Having shut down the business of the building without the necessity of a guilty verdict in court and having appropriated private property, again without a court finding of guilt, the enforcers leave the victim of their legally sanctioned invasion to pick up the broken pieces of his life.

 

Sounds a lot like Kim Dotcom (nee Schmitz), the Internet tycoon currently sitting in a New Zealand jail waiting for the U.S. government and its Hollywood backers to finally, slowly (the U.S. won’t actually produce documents for another month) get around to filing a formal extradition request on copyright infringement conspiracy charges.

 

But it’s not.

 

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The victim could have been Carl Laemmle or William Fox or one of the dozen other independent producers who were later glorified as the founders of Hollywood. The legal enforcers were hired thugs representing Thomas Edison’s motion picture trust, a monopoly combine that controlled almost all aspects of movie technology, production and distribution in the U.S. before World War I. And the time was 1910 — more than 100 years ago.

The House with Closed Shutters - 1910 - Sister sews Confederate flag

Edison considered Laemmle and the other independent film producers and distributors to be “pirates” and filed almost 300 legal actions against Laemmle’s Independent Motion Picture (IMP) Company between 1909 and 1912.

 

The legal manoeuvrings were just the semi-civilized tip of the iceberg. Below the surface, Edison’s gangs of enforcers smashed independent film studios and theatres, stole cameras, projectors and film stock, threatened and beat up cast and crew members on independent productions and, in some cases, burned down buildings and entire city blocks housing the competition.

 

One hundred years ago, Carl Laemmle’s shoes were a very dicey place to be, just as Kim Dotcom’s are today.

 

But Laemmle ultimately prevailed.

 

He held out against Edison’s legal (and illegal) onslaught, he moved his film production activities to the friendlier and safer climes of California, and he was the one who had the last laugh when U.S. federal court, topped up with Teddy Roosevelt’s Trust Buster justices, declared Edison’s Motion Picture Patents Company and General Film Company (distribution arm) to be an illegal monopoly and ordered the trust broken up.

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Meanwhile, Laemmle and the other independents who invented Hollywood (like William Fox, Louis B. Mayer, Sam Goldfish/Goldwyn, Jesse Lansky, Adolph Zuker, Marcus Loew and the Warner boys) thrived, expanded and exerted increasing control over the motion picture “industry.”

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COMPARE THESE TWO LISTS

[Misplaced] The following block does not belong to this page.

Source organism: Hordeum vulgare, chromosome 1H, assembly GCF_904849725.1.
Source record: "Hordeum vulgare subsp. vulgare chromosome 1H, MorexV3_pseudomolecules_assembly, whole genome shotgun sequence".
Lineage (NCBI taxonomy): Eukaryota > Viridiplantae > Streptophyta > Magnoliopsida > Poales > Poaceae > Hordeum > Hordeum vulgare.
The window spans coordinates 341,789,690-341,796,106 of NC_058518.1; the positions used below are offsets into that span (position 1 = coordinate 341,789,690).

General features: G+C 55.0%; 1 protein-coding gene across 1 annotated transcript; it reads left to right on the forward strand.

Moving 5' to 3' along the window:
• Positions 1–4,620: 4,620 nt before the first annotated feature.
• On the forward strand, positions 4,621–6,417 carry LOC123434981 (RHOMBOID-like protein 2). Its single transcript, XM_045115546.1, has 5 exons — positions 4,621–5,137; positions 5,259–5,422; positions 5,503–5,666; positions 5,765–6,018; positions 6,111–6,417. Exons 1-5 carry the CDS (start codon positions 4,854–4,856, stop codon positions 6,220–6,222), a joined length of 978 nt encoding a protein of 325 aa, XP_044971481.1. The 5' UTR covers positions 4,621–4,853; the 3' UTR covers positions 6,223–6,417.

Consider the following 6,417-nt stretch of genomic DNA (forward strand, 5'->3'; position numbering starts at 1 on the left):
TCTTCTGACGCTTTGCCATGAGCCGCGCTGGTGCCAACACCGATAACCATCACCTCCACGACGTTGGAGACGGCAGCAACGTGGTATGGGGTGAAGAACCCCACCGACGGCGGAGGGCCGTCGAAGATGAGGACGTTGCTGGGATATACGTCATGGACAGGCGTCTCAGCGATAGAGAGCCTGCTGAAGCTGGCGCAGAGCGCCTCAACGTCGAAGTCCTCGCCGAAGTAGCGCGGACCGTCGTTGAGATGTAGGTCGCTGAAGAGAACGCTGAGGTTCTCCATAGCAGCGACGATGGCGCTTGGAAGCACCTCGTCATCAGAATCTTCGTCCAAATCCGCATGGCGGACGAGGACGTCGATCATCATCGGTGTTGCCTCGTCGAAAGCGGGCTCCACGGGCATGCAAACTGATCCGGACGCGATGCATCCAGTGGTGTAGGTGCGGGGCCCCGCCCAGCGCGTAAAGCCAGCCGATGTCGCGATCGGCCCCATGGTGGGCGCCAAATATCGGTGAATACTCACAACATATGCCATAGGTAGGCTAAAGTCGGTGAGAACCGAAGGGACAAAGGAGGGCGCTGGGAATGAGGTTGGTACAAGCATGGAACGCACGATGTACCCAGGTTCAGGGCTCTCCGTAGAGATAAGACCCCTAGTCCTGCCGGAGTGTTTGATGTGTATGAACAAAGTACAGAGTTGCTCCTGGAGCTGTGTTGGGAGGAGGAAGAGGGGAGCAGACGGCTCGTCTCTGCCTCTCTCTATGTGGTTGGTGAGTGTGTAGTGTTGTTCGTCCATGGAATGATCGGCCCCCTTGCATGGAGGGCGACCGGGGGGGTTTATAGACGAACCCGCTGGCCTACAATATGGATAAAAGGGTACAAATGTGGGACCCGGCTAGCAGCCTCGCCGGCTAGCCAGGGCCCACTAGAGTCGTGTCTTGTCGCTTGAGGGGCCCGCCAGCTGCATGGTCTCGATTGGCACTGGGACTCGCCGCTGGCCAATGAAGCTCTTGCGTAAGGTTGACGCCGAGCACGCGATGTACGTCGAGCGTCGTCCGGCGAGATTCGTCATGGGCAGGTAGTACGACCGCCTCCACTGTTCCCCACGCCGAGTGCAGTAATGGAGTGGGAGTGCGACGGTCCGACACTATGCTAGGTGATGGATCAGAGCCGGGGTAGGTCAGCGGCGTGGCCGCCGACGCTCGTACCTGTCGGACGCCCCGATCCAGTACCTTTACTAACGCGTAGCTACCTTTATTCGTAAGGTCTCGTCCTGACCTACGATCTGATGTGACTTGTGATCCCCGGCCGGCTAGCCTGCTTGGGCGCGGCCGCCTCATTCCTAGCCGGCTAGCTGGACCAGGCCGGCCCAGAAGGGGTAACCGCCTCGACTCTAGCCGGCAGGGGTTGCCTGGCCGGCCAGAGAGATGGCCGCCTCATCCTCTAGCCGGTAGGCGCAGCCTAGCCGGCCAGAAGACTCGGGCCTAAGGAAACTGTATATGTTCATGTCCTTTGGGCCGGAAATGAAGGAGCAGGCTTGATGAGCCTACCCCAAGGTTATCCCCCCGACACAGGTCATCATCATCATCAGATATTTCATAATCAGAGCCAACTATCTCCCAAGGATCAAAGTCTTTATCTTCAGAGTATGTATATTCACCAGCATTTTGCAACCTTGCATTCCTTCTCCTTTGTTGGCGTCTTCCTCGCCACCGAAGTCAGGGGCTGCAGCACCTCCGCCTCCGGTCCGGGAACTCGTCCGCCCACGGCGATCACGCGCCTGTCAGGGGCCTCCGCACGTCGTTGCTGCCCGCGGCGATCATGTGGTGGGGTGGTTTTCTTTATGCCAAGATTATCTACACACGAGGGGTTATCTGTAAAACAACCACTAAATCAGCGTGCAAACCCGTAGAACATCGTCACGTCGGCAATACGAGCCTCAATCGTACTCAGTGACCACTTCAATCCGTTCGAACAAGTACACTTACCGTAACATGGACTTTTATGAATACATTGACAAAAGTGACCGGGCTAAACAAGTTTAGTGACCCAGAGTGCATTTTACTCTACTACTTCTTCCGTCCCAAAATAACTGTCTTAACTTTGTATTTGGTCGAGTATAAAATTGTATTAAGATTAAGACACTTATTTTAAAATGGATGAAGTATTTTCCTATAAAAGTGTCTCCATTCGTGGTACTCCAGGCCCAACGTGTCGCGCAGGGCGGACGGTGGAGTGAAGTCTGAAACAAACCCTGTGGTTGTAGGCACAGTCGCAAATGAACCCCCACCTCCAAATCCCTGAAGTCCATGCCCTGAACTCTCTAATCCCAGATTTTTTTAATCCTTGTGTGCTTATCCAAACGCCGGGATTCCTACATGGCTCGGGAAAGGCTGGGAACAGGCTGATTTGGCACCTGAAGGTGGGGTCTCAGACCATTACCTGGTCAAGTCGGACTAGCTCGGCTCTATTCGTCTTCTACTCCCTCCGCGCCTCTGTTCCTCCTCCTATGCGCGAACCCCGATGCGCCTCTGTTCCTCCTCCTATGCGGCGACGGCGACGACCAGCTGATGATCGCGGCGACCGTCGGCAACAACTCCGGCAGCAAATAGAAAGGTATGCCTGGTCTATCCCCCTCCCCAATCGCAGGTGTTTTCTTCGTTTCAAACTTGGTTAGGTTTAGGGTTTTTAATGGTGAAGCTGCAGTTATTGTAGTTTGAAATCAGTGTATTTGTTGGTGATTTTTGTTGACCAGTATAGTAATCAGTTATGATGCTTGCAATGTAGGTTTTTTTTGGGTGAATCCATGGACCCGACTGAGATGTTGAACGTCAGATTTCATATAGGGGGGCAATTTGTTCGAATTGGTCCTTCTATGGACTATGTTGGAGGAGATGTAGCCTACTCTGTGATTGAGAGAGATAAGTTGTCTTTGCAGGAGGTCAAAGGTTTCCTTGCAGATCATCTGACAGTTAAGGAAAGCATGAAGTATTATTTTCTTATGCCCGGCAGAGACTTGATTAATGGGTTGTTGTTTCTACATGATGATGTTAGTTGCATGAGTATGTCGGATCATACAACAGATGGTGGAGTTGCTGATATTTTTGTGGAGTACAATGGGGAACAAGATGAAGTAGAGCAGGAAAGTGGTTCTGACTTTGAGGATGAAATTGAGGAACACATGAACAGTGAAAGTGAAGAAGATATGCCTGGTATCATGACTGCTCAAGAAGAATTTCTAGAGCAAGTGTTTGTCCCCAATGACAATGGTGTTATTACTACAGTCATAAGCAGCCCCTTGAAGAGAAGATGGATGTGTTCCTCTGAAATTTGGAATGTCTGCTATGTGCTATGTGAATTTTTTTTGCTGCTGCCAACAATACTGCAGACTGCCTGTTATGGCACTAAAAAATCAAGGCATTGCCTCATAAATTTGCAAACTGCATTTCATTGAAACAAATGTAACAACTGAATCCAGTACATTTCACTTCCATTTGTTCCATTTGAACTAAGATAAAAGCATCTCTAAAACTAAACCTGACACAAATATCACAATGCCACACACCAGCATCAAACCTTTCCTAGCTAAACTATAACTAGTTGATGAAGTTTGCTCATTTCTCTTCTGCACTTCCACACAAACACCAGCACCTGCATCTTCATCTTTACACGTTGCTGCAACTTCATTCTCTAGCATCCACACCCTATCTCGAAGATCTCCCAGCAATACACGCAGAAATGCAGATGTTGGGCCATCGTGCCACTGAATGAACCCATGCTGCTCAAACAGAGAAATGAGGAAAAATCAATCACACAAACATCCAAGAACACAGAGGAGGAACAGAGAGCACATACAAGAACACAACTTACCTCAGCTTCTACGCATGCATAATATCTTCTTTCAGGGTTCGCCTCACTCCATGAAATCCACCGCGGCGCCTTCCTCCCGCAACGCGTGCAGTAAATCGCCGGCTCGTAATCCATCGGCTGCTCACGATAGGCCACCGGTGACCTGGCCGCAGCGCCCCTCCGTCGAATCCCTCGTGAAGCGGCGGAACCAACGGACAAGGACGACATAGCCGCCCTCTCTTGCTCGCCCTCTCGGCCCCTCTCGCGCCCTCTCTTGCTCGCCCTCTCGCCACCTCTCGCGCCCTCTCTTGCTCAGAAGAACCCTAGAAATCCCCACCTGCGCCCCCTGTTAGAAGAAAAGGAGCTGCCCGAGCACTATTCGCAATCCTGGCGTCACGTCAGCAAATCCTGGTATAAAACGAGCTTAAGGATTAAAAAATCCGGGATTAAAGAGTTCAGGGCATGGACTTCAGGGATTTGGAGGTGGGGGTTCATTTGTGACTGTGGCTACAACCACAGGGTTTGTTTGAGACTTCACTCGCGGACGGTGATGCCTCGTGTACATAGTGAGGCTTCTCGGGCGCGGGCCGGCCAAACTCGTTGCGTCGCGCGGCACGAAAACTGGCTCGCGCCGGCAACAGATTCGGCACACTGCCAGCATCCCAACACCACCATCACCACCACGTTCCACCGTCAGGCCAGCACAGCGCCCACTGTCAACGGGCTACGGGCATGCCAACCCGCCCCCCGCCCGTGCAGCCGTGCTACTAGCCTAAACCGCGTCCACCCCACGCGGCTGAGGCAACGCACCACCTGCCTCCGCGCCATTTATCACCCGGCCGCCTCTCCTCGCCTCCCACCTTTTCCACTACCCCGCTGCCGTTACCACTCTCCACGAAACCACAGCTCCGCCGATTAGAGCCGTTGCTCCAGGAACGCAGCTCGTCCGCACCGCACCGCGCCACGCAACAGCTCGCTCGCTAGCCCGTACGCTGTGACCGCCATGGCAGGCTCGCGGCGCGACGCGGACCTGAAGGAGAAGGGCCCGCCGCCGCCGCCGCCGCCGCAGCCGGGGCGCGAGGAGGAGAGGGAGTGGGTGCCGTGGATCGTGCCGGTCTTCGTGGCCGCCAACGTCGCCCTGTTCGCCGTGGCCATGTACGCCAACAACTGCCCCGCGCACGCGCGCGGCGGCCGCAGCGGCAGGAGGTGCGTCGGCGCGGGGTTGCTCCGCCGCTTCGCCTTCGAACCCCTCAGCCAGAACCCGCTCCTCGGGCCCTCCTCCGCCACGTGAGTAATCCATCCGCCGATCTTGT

The first list is the membership of Edison’s MPPC cross-licensing trust group: Biograph, American Vitagraph Company, Selig Polyscope Company, Lubin, American Star Films, American Pathe Pictures, Essanay Studios, and Kalem Company.

 

Those companies ruled the motion picture world 100 years ago. How many of them exist now? How many of their names even ring a bell except in some antique, ghostly corner of our brains?

 

Now here’s a list of the “pirate” film companies that were formed by the “outlaws” who fled to California to escape the legal constraints of Thomas Edison back in the eastern U.S.: 20th Century-Fox, Paramount Pictures, Metro-Goldwyn-Mayer, Universal Studios (successor company to Laemmle’s IMP) and Warner Bros.

 

Those five (later joined by Columbia Pictures, United Artists and RKO Radio Pictures) became the undisputed masters of Hollywood’s Golden Age and are still the dominant (monopolistic, some might say) players in the film industry.

 

Don’t believe me about the “monopolistic” part? You think the current film bid-ness is too diversified and freewheeling to be dubbed a monopoly?

 

Consider this:

 

When the Edison Trust was broken up, the U.S. department of justice alleged that the eight corporations participating in the monopoly controlled between 70% and 80% of a $100-million industry.

 

Today, the North American film industry is a $10-BILLION BUSINESS and ONLY SIX CORPORATIONS CONTROL 81.6% OF IT.

(That $10 billion is just “domestic” North American box office. “Overseas” accounts for roughly two-thirds of Hollywood’s business every year.)

 

Here’s a rundown of studio share of the $10,174,000,000 North American box office (Canada is considered part of the U.S. domestic market) for 2011, according to industry scorekeeper boxofficemojo,com:

 

1. Paramount (Viacom) — 19.2% ($1.96 billion)

 

2. Warner Bros. (Time-Warner) — 17.9% ($1.83 billion)

 

3. Columbia (Sony) — 12.5% ($1.27 billion)

 

4. Buena Vista/Walt Disney (Walt Disney Co.) — 12.2% ($1.24 billion)

 

5. Universal (Comcast-GE) — 10.2%  ($1.04 billion)

 

6. 20th Century-Fox (Murdoch’s News Corp.) — 9.6% ($978 million)

 

Everyone else in the world apart from these six companies shares the remaining 18.4%, compared to the 20-30% the independents had in the days of the Edison monopoly.

 

And those six studios have their own exclusive trade association, the Motion Picture Association of America, which looks after their interests — and their interests alone — in dealing with the world outside Hollywood.

 

It’s the MPAA which is currently driving the anti-piracy bus and which is howling the most with self-righteous indignation  and which is using every ounce of its bought-and-paid-for political influence (and that’s a lot) in Washington to pursue Kim Dotcom and other perceived “pirates.”

 

 

Soooooooooooo … Fast-forward 100 years from the Edison Trust’s all-out war to crush the independents to the modern media wars of January 2012.